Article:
Alex Jarram is a PhD student at University College London researching psychiatric genetics at the Molecular Psychiatry laboratory. Prior to studying for her PhD she spend two and half years running the DPIM (DNA Polymorphisms in Mental Illness) study under the watchful eye of Professor Hugh Gurling. The study aimed to get more individuals involved in genetics research, in particular bipolar disorder, schizophrenia and alcohol dependence. This was a natural progression from an Msc in Clinical Neuroscience at Kings and Bsc in Psychology and Neuroscience from Leicester. Her main interest is in marrying up the genetics research with clinical variables.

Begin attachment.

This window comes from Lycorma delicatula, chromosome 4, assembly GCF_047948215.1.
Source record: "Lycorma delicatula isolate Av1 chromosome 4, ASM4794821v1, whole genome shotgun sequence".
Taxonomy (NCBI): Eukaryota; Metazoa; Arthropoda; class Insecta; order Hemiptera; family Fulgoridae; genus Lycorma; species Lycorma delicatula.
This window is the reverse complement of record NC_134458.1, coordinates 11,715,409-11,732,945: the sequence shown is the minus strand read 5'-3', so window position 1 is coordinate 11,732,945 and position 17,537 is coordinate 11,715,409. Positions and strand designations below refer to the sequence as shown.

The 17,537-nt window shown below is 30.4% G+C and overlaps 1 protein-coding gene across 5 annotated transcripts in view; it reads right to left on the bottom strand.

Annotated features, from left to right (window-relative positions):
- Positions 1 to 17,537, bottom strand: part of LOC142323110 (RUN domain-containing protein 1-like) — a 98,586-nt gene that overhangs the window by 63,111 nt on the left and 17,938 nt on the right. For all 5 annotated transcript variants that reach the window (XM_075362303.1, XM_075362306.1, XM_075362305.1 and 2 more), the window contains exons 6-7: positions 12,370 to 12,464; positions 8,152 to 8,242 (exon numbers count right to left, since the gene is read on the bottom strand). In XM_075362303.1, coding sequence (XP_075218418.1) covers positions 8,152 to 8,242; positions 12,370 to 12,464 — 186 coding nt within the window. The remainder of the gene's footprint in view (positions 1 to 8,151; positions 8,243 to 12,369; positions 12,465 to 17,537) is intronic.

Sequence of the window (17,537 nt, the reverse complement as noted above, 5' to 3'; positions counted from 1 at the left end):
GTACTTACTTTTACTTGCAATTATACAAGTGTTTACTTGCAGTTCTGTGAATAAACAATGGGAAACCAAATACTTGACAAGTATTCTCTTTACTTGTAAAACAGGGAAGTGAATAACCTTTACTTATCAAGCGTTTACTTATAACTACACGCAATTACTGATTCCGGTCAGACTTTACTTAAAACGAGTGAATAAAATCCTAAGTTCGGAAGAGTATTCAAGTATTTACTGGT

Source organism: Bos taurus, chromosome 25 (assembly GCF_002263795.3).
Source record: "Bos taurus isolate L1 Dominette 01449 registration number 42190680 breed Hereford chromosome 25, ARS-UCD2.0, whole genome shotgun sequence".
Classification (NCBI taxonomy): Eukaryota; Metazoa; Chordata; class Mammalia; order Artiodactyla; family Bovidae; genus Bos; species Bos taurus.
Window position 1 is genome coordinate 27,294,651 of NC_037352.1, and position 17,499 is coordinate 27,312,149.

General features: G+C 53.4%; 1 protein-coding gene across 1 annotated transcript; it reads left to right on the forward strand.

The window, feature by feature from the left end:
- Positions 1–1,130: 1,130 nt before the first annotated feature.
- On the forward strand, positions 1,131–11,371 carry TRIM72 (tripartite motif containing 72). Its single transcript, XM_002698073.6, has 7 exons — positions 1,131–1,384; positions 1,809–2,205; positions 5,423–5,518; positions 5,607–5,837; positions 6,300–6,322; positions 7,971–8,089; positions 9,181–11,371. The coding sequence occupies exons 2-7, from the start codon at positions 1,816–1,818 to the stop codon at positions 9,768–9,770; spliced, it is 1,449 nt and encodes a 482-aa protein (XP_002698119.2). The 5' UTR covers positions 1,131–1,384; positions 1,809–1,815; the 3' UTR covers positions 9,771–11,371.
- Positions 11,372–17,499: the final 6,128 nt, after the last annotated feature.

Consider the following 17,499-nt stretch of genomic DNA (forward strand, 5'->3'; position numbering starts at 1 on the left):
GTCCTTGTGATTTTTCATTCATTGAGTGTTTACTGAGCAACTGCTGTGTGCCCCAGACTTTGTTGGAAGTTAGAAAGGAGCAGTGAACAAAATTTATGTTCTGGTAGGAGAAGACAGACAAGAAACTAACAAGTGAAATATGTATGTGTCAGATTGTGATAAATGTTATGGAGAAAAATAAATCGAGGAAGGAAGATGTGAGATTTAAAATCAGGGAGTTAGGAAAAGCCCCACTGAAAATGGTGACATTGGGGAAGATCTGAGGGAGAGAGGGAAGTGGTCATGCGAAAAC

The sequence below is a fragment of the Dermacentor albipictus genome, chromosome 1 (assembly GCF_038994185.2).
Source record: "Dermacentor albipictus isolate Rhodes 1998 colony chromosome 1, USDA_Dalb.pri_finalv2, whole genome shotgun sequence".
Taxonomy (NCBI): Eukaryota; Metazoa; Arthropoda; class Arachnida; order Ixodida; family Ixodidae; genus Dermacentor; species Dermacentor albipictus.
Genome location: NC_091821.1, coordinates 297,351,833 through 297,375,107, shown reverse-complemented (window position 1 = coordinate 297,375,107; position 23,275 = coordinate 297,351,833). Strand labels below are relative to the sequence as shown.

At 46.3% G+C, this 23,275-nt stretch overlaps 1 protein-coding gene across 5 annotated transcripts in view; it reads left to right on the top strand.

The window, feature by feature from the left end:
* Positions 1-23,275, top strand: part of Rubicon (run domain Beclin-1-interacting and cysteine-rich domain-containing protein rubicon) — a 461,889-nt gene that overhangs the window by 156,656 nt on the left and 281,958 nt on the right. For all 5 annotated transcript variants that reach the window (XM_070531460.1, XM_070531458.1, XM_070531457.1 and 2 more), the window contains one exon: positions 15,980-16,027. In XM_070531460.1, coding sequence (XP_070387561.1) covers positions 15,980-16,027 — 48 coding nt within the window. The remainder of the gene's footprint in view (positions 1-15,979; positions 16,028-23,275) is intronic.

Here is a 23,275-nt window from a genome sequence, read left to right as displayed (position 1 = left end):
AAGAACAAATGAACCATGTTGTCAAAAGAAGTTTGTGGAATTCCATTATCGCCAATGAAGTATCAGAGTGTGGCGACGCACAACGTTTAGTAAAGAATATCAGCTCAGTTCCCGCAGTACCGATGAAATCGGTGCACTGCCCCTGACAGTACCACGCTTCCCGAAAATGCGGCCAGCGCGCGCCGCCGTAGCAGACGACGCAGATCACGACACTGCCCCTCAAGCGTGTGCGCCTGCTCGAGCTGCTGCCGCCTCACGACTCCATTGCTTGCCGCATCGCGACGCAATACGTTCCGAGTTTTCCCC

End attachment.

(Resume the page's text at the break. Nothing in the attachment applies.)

Uncovering the genetic component to common disease has been challenging. Whilst we now have more reliable heritability estimates (the proportion of susceptibility to disease which is accounted for by genetics), we are far from finding all genetic variants contributing to heritability. That is to say that if a disease is 80% heritable, we may have [read the full story…]
It has long been established that psychiatric disorders have a genetic component. In the early days of genetic research, twin and family studies were used to estimate heritability (the proportion of variance explained by genetic factors). The Psychiatric Genetics Consortium has recently published a paper in Nature Genetics to assess the heritability and co-inheritability (relationship between [read the full story…]